Nicholas Payton: Sketches of Brilliance

Nicholas F. Mondello By

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AAJ: Miles played trumpet and flugelhorn on the original "Sketches" recording, you played trumpet completely across the date, right?

NP: Yeah. I don't really play flugel anymore.

AAJ: What about on the "Black American Symphony?"

NP: All trumpet. Actually on the "Symphony" I also play Fender Rhodes and I sing on one tune.

AAJ: On your Bohemian Caverns CD, you play trumpet while playing Fender Rhodes piano. Is that correct?

NP: Yes, that's correct.

AAJ: How do you do that? It's one thing to be ambidextrous, but, in terms of playing the changes and blowing. That's some focus and creative head thing.

NP: I like to do things that will challenge me to be a better musician. And I like to put myself in situations of things that probably I cannot do, so I can learn to do them. I mean, you can't get better doing the same things or things that you do already. You have to put yourself in situations that challenge you to be greater. To me, that's the only way to be better.

AAJ: Two things on that. You mentioned an interesting word—"evolve." Miles over the years was constantly evolving in terms of his own playing and going into different genres. Do you see yourself in that some mold now that you've move into symphonic composition. You're just 40 years old, you have plenty of miles to go on this journey. Do you see yourself evolving that way?

NP: I think if you look at my history—my track record—already speaks to that. I came up from New Orleans playing in the brass bands, playing traditional New Orleans music, but also, playing gigs with Clark Terry, one of the first cats who took me under his wing. He's one cat who's largely responsible for people starting to hear about me on the international and national scene. I studied Fats Navarro and Brownie and Bird, Freddie Hubbard, Woody Shaw on up to, you know, Terence Blanchard and Wynton and Don Cherry. So, I've always done a lot of different things. One of my first real road gigs was on the road with Elvin Jones, which is another orbit from traditional New Orleans music. I played with Ray Brown, Roy Haynes. And, even if you look at my albums from my first album to Gumbo Nouveau and then the compositions on Nick at Night and my Dear Louis album, my first large ensemble album, to Sonic Trance, where I deal with electronic music to a vocal R+B album where I play all the instruments on Bitches. So, my body of work, if you look at it, I always place myself in different musical situations and environments to challenge myself and to stretch my boundaries and refused to be categorized and pigeon-holed into one type of thing.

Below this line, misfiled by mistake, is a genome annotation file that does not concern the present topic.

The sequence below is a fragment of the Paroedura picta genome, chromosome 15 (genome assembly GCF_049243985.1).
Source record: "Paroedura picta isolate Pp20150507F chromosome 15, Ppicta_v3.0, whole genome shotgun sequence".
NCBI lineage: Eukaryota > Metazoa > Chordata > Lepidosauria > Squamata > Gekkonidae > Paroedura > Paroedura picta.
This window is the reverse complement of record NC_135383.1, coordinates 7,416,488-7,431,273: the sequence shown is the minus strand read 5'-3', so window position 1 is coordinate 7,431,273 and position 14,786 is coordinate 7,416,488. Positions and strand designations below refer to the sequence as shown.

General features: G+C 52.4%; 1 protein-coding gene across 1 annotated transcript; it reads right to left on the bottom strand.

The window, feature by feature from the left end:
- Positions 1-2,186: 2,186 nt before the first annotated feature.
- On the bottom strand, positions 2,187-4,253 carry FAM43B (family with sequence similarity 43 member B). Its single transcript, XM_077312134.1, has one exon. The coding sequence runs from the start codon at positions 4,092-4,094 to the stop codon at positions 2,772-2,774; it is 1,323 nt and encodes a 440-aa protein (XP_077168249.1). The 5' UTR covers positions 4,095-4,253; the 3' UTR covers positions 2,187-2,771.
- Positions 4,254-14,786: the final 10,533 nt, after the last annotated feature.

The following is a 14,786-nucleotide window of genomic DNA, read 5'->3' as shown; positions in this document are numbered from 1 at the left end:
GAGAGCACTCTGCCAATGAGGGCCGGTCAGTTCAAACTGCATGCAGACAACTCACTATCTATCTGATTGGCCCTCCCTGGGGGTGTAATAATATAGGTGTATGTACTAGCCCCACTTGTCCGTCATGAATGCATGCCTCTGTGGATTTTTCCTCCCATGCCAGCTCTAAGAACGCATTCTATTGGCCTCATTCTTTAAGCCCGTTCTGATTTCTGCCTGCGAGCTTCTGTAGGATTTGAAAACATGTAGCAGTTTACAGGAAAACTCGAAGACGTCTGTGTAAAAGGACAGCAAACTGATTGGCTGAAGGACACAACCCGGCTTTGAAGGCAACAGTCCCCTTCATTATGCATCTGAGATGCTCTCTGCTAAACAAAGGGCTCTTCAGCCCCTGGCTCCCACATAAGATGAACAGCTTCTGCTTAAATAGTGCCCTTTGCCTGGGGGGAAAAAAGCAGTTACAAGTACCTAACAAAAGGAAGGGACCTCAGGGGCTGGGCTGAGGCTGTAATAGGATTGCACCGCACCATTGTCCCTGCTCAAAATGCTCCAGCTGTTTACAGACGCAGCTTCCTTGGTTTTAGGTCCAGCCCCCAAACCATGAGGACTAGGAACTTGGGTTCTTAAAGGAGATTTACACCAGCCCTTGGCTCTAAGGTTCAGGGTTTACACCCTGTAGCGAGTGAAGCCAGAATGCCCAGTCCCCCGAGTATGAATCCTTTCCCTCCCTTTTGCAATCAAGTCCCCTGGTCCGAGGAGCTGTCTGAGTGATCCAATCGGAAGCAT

AAJ: And Doc Cheatham, too. As an aside, Doc taught my uncle, who taught me. I met him as a very young kid.

NP: Yeah, Doc was a beautiful person. His last gig was a gig we did together in Washington, DC at Blues Alley. I played his last gig with him.

AAJ: Getting back to Sketches of Spain for a second, you talked about evolving and exploration a moment ago. On one of the selections, "Saeta" where you get into playing "multi-phonics"—the overtones. Can you tell me a little bit about that and talk to that, explain that technique for a general audience. What was that all about?

NP: Sure. "Multi-phonics" is when you simultaneously play more than one note, basically. It can be partials of two, three, four, five different notes. If you learn how to work the airstream, the possibilities are endless. So, with "Saeta," multi-phonics is actually something that I've been working on for quite some time. But, I have haven't really had ... you know, I don't really like to do things just because I've been working on them. So, just because I've been shedding on something, I'm not just going to go on a gig and play it if it's out of context. So, "Saeta" gave me a framework to finally be able to utilize some of these things because it's so spatial and it lends itself to that. I finally found an outlet for me to deal with—to play some of these things that I've been working on for quite some time.

AAJ: "Saeta." That was really an amazing performance. When I was listening to the CD I hadn't read the liner notes yet and I kind of got the idea, but, what I found most interesting was how well it fit with everything else that was going on.

NP: The thing that's interesting about it is that there's so much space. And, the way the drums sort of create this mantra feel. And, the orchestration—the way Gil Evans had it orchestrated—is that these chords sort of come out—come out of nowhere. These polychords. So, for me, I can play my chords, I can split my notes and play my multi-phonics and have this orchestra sort of mirroring me and I mirror that, playing these chords back and forth. It just really worked out to where—for me to have a situation to finally be able to use it in a context where it wouldn't seem out of context.


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